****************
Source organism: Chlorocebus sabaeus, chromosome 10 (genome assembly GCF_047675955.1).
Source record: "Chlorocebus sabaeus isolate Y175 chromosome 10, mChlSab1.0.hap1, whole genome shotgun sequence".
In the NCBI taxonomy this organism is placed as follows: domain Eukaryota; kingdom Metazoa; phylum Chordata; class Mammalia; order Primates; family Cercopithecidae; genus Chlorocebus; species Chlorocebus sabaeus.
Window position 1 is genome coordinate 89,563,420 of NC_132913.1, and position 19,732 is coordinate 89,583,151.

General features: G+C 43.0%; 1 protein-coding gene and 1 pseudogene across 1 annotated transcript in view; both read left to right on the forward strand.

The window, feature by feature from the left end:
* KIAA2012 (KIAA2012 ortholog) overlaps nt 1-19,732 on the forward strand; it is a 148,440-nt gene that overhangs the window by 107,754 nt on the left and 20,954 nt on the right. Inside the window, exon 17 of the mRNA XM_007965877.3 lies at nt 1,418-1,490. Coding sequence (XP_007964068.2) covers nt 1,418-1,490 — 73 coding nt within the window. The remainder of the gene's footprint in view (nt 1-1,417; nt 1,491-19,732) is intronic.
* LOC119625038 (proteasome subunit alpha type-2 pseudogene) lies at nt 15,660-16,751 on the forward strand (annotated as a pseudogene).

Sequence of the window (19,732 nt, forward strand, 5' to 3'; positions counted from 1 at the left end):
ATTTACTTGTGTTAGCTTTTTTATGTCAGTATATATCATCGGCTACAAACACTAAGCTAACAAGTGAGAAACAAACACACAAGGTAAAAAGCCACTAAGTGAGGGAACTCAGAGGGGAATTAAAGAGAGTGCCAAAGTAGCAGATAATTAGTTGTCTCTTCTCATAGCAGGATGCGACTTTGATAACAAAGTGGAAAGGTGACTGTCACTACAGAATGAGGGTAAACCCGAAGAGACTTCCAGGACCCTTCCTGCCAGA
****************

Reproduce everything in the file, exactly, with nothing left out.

Source organism: Chlorocebus sabaeus, chromosome 10 (genome assembly GCF_047675955.1).
Source record: "Chlorocebus sabaeus isolate Y175 chromosome 10, mChlSab1.0.hap1, whole genome shotgun sequence".
In the NCBI taxonomy this organism is placed as follows: domain Eukaryota; kingdom Metazoa; phylum Chordata; class Mammalia; order Primates; family Cercopithecidae; genus Chlorocebus; species Chlorocebus sabaeus.
Window position 1 is genome coordinate 89,563,420 of NC_132913.1, and position 19,732 is coordinate 89,583,151.

General features: G+C 43.0%; 1 protein-coding gene and 1 pseudogene across 1 annotated transcript in view; both read left to right on the forward strand.

The window, feature by feature from the left end:
* KIAA2012 (KIAA2012 ortholog) overlaps nt 1-19,732 on the forward strand; it is a 148,440-nt gene that overhangs the window by 107,754 nt on the left and 20,954 nt on the right. Inside the window, exon 17 of the mRNA XM_007965877.3 lies at nt 1,418-1,490. Coding sequence (XP_007964068.2) covers nt 1,418-1,490 — 73 coding nt within the window. The remainder of the gene's footprint in view (nt 1-1,417; nt 1,491-19,732) is intronic.
* LOC119625038 (proteasome subunit alpha type-2 pseudogene) lies at nt 15,660-16,751 on the forward strand (annotated as a pseudogene).

Sequence of the window (19,732 nt, forward strand, 5' to 3'; positions counted from 1 at the left end):
ATTTACTTGTGTTAGCTTTTTTATGTCAGTATATATCATCGGCTACAAACACTAAGCTAACAAGTGAGAAACAAACACACAAGGTAAAAAGCCACTAAGTGAGGGAACTCAGAGGGGAATTAAAGAGAGTGCCAAAGTAGCAGATAATTAGTTGTCTCTTCTCATAGCAGGATGCGACTTTGATAACAAAGTGGAAAGGTGACTGTCACTACAGAATGAGGGTAAACCCGAAGAGACTTCCAGGACCCTTCCTGCCAGA